Commentary & Analysis
When Did High-Speed Inkjet Become Just Another Capital Investment?
Looking at a series of case studies on high-speed inkjet, the takeaway is how unremarkable investing in this technology has become. The decision is no longer about the readiness of the technology itself. It’s about market pressures and cost-justification...just like any other capital investment. How times change!
By Heidi Tolliver-Walker
Published: February 26, 2019
This past fall, I had the opportunity to write a series of case studies on high-speed inkjet installations. I recently went back and read them again—all at once this time. I wanted to see if any themes jumped out at me. What were the threads that tied them all together?
Something did jump out at me, but it wasn’t what I expected. Each company had its own interesting journey to high-speed inkjet. However, unlike articles and case studies I’d written in the past, what was remarkable wasn’t that these printers were breaking boundaries or pushing the envelope. What was remarkable is that they weren’t.
When a printer invests in a new offset or toner-based press, other printers look to see what press they bought and why. Nobody asks about the readiness of this technology or its acceptance by the market. Now high-speed inkjet has joined the club. It has become so mainstream that the fact that someone invested in high-speed inkjet, itself, is not the news. We all just want to know which press they selected and why. In these case studies, none of the company executives I interviewed questioned the maturity of the technology, the quality, or whether customers would accept it. There was no agonizing over the price point because it was so far out of reach. It was the same discussion any printer would have about any press technology. Their businesses were undergoing significant market pressures, and at a certain point, they knew it was time to make a change.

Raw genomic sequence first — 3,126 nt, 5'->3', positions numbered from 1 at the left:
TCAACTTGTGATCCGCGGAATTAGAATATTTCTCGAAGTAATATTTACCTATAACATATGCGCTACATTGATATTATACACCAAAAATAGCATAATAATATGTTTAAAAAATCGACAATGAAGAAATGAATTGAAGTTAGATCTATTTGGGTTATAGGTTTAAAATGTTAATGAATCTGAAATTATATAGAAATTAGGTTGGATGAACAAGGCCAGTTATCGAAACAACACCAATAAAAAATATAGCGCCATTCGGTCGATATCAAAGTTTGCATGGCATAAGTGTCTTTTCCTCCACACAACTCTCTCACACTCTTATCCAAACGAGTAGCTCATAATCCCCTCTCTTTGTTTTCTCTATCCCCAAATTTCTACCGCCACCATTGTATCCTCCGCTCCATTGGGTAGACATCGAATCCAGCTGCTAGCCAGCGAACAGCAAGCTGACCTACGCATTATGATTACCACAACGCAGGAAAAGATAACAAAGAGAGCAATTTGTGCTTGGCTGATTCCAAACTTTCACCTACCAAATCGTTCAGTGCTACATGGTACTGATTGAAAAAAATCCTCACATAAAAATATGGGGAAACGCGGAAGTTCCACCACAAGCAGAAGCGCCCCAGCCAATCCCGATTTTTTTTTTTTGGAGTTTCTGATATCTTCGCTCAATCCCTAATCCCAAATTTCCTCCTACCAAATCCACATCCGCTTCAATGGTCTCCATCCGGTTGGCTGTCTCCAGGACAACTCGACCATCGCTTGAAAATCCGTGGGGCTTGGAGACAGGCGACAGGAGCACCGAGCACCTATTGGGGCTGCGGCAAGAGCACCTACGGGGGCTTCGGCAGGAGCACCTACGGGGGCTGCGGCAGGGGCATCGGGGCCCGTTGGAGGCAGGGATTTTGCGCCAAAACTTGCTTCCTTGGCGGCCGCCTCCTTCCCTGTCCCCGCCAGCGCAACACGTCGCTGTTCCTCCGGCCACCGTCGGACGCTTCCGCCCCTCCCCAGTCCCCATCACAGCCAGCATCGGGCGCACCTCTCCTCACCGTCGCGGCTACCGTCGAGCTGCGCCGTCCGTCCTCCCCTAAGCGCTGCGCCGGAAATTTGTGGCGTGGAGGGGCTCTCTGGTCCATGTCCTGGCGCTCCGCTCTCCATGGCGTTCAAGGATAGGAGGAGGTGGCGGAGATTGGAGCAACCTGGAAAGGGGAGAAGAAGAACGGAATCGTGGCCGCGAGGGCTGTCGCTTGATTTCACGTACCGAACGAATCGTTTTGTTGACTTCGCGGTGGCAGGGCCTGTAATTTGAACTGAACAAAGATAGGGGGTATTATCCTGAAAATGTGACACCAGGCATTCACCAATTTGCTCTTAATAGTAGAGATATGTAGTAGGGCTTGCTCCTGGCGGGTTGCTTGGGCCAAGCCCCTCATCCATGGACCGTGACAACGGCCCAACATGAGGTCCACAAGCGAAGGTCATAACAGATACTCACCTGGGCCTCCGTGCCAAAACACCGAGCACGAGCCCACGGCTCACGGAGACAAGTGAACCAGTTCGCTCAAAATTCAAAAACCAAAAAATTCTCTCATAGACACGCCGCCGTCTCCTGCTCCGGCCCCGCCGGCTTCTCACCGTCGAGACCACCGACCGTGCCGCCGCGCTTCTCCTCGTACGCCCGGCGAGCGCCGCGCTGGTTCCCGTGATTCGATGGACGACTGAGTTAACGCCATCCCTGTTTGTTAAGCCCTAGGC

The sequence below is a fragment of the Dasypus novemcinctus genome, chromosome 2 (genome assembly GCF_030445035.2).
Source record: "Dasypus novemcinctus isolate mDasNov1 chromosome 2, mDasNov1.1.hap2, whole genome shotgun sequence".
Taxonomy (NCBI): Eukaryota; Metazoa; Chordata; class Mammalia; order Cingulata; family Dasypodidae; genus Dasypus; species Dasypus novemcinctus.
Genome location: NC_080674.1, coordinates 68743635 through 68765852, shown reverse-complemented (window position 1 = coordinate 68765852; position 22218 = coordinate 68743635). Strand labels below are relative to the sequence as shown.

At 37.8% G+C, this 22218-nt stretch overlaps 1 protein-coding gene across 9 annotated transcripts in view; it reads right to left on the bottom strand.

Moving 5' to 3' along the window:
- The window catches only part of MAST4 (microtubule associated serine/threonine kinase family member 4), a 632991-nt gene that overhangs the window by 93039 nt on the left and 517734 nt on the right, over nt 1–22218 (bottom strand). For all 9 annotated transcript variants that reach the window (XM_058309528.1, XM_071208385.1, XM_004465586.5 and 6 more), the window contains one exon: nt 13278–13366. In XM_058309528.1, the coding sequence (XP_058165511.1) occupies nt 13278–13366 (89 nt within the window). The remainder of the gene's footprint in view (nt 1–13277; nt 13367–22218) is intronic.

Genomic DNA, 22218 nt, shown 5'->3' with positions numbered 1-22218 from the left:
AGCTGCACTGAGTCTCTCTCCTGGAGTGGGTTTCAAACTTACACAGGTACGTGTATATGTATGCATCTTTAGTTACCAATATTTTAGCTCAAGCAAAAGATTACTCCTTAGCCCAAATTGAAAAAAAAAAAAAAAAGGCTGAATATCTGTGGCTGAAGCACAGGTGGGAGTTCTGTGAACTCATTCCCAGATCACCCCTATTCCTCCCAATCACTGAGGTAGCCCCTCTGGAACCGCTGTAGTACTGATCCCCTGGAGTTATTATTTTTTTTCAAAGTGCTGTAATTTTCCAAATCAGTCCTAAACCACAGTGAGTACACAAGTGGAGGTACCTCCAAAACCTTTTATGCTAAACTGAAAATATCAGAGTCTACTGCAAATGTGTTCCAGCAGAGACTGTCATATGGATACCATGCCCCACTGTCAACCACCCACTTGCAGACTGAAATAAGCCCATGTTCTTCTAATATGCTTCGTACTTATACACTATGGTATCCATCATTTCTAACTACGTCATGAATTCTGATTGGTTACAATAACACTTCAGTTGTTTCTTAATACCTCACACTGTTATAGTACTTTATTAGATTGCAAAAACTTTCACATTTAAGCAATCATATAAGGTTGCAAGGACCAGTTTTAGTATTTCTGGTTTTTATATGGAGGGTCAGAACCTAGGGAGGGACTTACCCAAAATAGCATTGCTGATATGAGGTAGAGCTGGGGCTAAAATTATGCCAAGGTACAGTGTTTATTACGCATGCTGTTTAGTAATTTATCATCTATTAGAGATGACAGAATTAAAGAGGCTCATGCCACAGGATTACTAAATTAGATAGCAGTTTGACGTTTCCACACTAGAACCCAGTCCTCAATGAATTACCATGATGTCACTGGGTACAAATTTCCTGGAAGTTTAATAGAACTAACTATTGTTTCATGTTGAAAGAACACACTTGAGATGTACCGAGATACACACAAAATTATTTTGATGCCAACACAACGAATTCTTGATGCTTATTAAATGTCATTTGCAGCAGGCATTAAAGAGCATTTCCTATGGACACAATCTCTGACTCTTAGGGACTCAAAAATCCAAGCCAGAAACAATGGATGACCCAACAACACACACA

- Company A was moving from high-volume monochrome packages to high-quality color packages with variable data. With color VDP volumes up 42%, its existing presses just weren’t fast enough.
- Company B was seeing its volumes increase. This included VDP projects, which were being done on preprinted offset shells. The time and cost savings of moving to a white paper workflow had become too attractive to ignore.
- Company C, a trade book printer, was seeing its short-run digital volumes growing at 45% per month. This includes demand for color pages. Its title mix required digital, but its toner presses couldn’t keep up.
- For Company D, a transactional document printer, it was a volume and speed-to-market issue. As market pressures increased, and with volumes of 20 million+, its switch from hybrid overprinting to a full white paper workflow was overdue.
- Company E, an inplant printer for educational books, was also seeing its volumes increase, along with demands for interior color pages. Increasing its outsourcing wasn’t tenable. It was either add a third shift or go to high-speed inkjet. So to high-speed inkjet it went.
When it came to making the decision to invest, the impetus was consistently the same:
- Growth in volumes
- Growth in color pages
- Cost pressures
- Speed to market
- Value of moving to white paper workflow
In each case, it was about timing, not technology. Each printer hit a breaking point in which maxing out the capabilities of their existing equipment just wasn’t cutting it anymore. Because inkjet’s quality, substrates, and color capabilities have become accepted and assumed, their investment decision revolved around cost-justification and timing, just like any other capital investment.
Those who remember all of the heartache and heartburn over high-speed inkjet when it was first introduced know just how remarkable that is. It’s funny when what’s most important about the story is that there isn’t one.
At least, not the one you’re used to.